News of the WeekPALEOCLIMATE

Why the Ice Ages Don't Keep Time

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Science  23 Jul 1999:
Vol. 285, Issue 5427, pp. 503-505
DOI: 10.1126/science.285.5427.503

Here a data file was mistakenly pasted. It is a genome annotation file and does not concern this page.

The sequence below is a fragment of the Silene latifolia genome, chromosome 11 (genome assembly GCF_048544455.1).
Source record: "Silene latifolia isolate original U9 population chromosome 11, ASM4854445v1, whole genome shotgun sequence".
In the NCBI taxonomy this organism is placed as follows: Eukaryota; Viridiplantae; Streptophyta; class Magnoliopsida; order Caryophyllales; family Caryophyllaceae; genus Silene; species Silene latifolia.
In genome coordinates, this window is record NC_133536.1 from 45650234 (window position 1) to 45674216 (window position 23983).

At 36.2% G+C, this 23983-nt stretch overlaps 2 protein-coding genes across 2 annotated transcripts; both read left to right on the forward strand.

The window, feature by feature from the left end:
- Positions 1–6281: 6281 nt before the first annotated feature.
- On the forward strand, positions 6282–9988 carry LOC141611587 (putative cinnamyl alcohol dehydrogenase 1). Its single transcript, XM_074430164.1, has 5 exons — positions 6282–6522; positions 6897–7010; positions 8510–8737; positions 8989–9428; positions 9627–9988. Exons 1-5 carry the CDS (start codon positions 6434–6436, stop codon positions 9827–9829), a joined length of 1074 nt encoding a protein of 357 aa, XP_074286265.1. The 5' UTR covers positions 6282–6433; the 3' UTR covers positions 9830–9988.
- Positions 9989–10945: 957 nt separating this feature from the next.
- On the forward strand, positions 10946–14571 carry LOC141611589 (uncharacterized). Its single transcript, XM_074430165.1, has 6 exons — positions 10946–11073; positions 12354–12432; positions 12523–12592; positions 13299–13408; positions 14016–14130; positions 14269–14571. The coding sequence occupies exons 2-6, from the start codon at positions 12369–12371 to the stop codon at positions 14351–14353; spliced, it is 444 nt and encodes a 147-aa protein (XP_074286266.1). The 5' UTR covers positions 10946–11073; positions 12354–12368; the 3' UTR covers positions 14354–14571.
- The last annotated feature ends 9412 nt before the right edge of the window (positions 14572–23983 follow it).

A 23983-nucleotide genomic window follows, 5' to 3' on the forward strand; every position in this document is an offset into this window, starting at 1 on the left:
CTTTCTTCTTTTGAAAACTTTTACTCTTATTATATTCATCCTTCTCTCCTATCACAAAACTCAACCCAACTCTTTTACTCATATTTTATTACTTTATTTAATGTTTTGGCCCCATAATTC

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The ice ages and other recent climate change should come and go with clocklike regularity, or so the astronomical theory that links these changes to variations in Earth's orbit and spin axis implies. But the ice ages don't quite keep time, raising doubts about how much the astronomical theory can explain. Now, on page 564, a geophysicist explains why the timing of the ice ages seems to be off by invoking an interaction between orbital forcings that resembles the way FM radio signals are generated. And on page 568, researchers present a new record of the start of the ice ages 2.75 million years ago that ties them to an intensification of one orbital cycle.